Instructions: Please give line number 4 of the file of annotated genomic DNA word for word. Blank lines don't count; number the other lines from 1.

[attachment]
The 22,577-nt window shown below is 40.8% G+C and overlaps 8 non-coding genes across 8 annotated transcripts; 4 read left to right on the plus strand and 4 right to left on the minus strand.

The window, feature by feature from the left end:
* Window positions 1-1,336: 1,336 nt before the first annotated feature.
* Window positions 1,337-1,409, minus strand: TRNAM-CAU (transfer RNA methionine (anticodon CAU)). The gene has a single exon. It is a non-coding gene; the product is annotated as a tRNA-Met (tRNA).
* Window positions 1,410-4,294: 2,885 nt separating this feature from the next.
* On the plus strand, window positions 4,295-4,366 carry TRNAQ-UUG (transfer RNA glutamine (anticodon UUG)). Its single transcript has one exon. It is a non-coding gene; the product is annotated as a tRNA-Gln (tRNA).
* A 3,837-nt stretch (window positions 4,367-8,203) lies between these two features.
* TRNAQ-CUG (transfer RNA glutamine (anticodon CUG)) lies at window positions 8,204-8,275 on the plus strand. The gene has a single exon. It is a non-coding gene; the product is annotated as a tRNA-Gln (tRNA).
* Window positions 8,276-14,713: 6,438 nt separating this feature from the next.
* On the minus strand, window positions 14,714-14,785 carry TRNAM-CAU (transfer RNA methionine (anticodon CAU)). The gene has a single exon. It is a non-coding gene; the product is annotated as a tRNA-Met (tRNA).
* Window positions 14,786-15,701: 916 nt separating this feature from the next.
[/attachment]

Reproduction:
* Window positions 1,337-1,409, minus strand: TRNAM-CAU (transfer RNA methionine (anticodon CAU)). The gene has a single exon. It is a non-coding gene; the product is annotated as a tRNA-Met (tRNA).